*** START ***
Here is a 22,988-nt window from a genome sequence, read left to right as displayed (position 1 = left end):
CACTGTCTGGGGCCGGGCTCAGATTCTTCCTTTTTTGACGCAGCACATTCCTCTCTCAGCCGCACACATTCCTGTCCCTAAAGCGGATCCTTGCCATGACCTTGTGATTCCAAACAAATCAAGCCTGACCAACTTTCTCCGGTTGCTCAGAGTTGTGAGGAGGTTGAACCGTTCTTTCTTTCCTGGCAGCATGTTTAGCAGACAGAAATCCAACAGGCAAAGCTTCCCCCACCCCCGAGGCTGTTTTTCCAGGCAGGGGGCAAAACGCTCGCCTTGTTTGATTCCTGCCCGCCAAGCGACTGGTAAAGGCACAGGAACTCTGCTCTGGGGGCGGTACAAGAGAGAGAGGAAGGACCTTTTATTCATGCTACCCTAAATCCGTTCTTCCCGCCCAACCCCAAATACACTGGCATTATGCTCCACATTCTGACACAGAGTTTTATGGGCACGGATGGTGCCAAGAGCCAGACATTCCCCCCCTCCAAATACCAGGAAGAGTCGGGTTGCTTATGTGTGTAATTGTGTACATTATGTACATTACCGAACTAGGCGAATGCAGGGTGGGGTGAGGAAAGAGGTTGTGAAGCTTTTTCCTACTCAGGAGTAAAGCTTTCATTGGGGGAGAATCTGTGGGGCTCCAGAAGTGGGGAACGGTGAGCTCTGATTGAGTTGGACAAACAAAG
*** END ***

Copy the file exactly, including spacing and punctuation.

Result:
Here is a 22,988-nt window from a genome sequence, read left to right as displayed (position 1 = left end):
CACTGTCTGGGGCCGGGCTCAGATTCTTCCTTTTTTGACGCAGCACATTCCTCTCTCAGCCGCACACATTCCTGTCCCTAAAGCGGATCCTTGCCATGACCTTGTGATTCCAAACAAATCAAGCCTGACCAACTTTCTCCGGTTGCTCAGAGTTGTGAGGAGGTTGAACCGTTCTTTCTTTCCTGGCAGCATGTTTAGCAGACAGAAATCCAACAGGCAAAGCTTCCCCCACCCCCGAGGCTGTTTTTCCAGGCAGGGGGCAAAACGCTCGCCTTGTTTGATTCCTGCCCGCCAAGCGACTGGTAAAGGCACAGGAACTCTGCTCTGGGGGCGGTACAAGAGAGAGAGGAAGGACCTTTTATTCATGCTACCCTAAATCCGTTCTTCCCGCCCAACCCCAAATACACTGGCATTATGCTCCACATTCTGACACAGAGTTTTATGGGCACGGATGGTGCCAAGAGCCAGACATTCCCCCCCTCCAAATACCAGGAAGAGTCGGGTTGCTTATGTGTGTAATTGTGTACATTATGTACATTACCGAACTAGGCGAATGCAGGGTGGGGTGAGGAAAGAGGTTGTGAAGCTTTTTCCTACTCAGGAGTAAAGCTTTCATTGGGGGAGAATCTGTGGGGCTCCAGAAGTGGGGAACGGTGAGCTCTGATTGAGTTGGACAAACAAAG